Sunday, April 29, 2018

O’Dette’s Survey of English Lute Music

Last night in St. Mark’s Lutheran Church, lutenist Paul O’Dette made his San Francisco Performances debut, giving the final concert in the 2017–2018 Guitar Series, presented jointly with the Omni Foundation for the Performing Arts. The title of his program was Robin is to the Greenwood Gone; but a more informative title could be found in the program notes that he prepared. All of the selections came from the period between 1580 and 1620, which could be called the “Golden Age of English Lute Music.”

The second half of the program was devoted entirely to John Dowland, definitely the most celebrated lutenist of his day, recognized not only for his performance technique but also for his prodigious capacity for invention. As O’Dette demonstrated, Dowland could take the simplest of passages and ornament them into highly elaborate structures that could be as emotionally compelling as they were innovative. During the first half O’Dette played selections by John Johnson, recognized as the first great English lutenist, as well as three relatively short pieces by Daniel Bacheler, who was also highly successful in his day, even if his documented legacy is somewhat modest. The first half also included several pieces that were either anonymous (as in the composition for which the program was named) or unattributed, as was the case for the Scottish tunes taken from a book of lute music compiled by Sir William Mure of Rowallan.

O’Dette presented each set of pieces with a brief verbal introduction. He is as much a reputable research scholar as he is a performer. Fortunately, his introductory material was directed at a curious audience, rather than a convention of musicologists. As a result, he consistently found the right way to guide the listening experience through awareness of distinctive features without wasting any time on promoting his own authority. This was particularly evident in his preparing listeners for the dissonances in “The Gypsies Lilt,” one of the selections from the Rowallan collection.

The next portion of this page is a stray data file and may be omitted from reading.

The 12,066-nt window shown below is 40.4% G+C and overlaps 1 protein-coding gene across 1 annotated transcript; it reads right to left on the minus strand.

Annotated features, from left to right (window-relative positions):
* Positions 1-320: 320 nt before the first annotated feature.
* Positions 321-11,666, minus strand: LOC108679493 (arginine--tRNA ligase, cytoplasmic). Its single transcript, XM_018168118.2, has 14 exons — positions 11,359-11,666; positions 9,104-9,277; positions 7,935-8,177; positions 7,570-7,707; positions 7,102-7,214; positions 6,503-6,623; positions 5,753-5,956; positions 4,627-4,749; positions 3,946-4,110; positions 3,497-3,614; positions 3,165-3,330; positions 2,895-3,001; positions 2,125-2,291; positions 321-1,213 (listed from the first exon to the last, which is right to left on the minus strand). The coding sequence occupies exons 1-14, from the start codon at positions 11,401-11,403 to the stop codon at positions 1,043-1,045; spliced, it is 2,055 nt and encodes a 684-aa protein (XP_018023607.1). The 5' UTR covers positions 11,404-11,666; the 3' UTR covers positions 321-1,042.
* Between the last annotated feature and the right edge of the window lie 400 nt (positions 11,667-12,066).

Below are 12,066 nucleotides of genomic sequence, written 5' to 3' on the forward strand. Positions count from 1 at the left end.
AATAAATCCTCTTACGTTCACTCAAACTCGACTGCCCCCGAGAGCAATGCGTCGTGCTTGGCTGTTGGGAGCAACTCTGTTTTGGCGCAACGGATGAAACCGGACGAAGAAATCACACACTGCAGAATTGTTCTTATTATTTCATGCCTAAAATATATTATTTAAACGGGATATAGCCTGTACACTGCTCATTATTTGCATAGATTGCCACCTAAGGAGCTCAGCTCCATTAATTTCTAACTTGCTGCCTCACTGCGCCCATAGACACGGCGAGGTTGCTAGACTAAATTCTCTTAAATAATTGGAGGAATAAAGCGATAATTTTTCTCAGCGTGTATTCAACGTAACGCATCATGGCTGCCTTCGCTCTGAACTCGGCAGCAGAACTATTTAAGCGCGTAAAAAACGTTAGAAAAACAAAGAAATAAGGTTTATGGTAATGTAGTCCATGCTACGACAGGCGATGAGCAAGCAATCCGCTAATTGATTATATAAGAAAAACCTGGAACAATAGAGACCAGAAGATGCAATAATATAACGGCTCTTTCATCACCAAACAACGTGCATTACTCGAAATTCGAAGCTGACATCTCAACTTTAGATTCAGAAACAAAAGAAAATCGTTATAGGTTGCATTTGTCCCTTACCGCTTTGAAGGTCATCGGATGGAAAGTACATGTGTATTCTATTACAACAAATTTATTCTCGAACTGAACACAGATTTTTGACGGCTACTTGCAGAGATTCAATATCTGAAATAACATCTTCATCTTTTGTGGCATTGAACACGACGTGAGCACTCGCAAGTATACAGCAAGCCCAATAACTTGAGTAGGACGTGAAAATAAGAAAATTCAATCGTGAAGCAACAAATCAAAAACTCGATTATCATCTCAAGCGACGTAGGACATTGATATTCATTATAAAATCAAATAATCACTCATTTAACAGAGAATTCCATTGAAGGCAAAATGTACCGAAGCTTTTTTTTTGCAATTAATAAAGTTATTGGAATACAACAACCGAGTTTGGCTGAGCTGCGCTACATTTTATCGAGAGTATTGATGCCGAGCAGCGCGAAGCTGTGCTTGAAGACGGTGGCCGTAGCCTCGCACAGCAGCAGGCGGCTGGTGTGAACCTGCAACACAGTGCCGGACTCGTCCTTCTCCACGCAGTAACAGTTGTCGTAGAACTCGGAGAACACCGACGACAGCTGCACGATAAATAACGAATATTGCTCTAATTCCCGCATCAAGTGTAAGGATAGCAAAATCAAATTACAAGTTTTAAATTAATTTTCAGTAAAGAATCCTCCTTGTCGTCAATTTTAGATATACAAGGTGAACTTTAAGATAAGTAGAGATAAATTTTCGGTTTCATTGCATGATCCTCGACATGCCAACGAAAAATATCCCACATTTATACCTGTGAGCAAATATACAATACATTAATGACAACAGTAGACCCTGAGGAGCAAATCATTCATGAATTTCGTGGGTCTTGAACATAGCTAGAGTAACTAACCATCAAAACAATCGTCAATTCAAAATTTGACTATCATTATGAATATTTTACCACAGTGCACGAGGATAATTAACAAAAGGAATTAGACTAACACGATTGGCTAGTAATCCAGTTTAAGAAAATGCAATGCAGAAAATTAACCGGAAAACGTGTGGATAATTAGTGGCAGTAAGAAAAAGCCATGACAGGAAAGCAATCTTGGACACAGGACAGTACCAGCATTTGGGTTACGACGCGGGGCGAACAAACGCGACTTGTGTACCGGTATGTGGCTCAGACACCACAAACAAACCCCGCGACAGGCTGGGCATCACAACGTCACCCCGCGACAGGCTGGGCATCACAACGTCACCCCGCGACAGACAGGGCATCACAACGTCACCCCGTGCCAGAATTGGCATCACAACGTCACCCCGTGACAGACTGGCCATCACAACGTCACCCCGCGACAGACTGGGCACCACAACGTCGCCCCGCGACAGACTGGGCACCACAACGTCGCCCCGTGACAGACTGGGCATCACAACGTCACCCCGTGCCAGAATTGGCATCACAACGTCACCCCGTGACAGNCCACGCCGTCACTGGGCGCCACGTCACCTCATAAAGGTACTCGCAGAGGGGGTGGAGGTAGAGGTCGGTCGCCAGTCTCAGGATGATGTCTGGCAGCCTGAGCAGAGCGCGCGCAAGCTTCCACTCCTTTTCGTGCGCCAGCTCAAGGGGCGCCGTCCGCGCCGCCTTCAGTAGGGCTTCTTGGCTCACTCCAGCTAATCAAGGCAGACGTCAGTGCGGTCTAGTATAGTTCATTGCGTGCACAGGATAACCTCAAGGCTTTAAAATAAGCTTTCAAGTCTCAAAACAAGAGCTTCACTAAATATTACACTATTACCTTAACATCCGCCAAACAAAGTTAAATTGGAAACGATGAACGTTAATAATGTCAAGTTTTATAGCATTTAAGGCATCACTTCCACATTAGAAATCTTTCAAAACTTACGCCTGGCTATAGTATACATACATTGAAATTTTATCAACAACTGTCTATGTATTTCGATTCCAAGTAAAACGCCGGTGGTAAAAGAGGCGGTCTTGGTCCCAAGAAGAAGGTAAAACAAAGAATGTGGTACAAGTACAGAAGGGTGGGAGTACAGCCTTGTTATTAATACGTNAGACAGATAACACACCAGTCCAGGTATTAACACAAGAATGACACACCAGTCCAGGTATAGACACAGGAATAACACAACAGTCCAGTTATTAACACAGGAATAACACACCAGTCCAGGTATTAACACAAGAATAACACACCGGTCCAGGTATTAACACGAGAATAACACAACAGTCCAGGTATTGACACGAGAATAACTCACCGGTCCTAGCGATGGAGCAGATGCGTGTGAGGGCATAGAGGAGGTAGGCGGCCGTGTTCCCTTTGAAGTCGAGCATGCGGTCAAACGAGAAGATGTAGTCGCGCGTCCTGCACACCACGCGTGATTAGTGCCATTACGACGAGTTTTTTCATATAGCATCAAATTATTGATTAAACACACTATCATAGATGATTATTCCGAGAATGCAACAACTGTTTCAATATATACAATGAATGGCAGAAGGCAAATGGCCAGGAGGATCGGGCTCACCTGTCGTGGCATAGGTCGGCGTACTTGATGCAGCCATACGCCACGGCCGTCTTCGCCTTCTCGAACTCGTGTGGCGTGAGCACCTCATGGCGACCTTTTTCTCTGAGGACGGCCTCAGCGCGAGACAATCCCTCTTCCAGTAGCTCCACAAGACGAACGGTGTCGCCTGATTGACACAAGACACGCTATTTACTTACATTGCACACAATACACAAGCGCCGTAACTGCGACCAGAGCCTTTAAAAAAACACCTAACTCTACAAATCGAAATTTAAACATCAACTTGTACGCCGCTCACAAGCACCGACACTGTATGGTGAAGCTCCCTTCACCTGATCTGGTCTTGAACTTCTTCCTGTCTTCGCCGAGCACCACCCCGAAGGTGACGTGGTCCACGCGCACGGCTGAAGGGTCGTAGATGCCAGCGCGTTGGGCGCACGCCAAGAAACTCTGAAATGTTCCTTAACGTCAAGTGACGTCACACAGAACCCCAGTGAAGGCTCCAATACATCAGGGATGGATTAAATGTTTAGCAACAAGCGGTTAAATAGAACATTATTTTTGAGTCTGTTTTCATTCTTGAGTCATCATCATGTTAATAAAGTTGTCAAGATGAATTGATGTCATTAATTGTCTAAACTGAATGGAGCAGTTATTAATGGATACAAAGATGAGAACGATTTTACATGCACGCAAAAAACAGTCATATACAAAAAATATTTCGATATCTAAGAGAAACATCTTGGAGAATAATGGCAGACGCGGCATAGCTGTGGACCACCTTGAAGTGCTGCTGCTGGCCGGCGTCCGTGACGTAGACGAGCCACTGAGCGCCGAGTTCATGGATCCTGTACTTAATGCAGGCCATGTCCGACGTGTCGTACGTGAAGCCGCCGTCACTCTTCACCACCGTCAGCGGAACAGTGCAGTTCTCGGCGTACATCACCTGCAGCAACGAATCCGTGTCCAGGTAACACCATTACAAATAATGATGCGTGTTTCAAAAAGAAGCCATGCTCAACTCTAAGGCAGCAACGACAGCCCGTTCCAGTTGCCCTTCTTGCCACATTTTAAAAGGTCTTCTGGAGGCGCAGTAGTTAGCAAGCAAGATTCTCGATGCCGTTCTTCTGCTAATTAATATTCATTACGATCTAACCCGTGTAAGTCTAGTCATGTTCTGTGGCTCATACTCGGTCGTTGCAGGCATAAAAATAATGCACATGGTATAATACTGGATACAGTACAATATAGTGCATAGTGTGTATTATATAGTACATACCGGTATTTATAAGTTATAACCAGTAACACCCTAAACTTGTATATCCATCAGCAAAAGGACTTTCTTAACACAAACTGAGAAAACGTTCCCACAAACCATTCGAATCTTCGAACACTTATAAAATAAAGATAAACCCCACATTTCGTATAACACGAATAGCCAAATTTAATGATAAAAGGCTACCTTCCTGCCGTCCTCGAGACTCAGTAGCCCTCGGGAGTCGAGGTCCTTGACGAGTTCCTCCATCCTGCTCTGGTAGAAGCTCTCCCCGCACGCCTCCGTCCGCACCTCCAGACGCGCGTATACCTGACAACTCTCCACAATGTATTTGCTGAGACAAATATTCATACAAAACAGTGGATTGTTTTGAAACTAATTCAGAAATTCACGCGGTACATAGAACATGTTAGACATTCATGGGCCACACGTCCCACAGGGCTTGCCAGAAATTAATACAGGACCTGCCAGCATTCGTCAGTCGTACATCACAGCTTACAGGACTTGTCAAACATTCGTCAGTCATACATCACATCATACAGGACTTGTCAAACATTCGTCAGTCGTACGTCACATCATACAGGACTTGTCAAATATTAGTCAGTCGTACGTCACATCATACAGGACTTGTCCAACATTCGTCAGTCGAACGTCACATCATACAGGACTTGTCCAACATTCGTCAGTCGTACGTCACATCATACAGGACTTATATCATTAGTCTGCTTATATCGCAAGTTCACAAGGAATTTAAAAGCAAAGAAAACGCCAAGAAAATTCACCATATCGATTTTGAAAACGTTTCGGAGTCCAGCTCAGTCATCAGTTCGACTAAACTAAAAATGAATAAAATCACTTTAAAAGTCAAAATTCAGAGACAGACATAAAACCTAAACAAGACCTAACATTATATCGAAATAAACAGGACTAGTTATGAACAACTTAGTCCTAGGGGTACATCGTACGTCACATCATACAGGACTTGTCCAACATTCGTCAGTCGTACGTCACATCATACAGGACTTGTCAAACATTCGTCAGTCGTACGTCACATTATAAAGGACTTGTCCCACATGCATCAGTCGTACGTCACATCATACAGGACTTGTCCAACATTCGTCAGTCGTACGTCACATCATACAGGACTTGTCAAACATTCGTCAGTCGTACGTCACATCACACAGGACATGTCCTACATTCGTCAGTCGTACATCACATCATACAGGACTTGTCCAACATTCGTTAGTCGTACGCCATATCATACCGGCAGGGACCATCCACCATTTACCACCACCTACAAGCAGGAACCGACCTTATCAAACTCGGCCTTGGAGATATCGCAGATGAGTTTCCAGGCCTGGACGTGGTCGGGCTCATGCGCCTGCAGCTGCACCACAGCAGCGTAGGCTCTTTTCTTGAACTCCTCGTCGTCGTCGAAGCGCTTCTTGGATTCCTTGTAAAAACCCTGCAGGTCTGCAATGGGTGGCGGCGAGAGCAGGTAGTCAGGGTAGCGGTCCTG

It was also interesting to speculate on the extent to which the music that O’Dette played resided solely on the notation (which could have been either tablature or the contemporary five-line staff) and how much involved improvisation. The first four anonymous selections on the program began as melodic settings of words (hence the titles like “Robin is to the Greenwood Gone”). O’Dette’s performance of these selections was basically one of theme-and-variations; but, as is the case in jazz practice, those variations could just as easily have been spontaneous as notated.

O’Dette concluded his program by departing from England. He played a passacaglia by an Italian composer from the same period, Alessandro Piccinini. The attentive listener would probably have recognized several tropes that emerged as the variations on the basic theme unfolded. Some of those tropes would later show up in Johann Sebastian Bach’s BWV 582 C minor passacaglia. This should not have been much of a surprise. Bach had his sources for learning about the music of his predecessors, even those working in Italy; and, for all we know, Piccinini was simply using tropes familiar to his own contemporaries, which Bach subsequently adopted for his own purposes.

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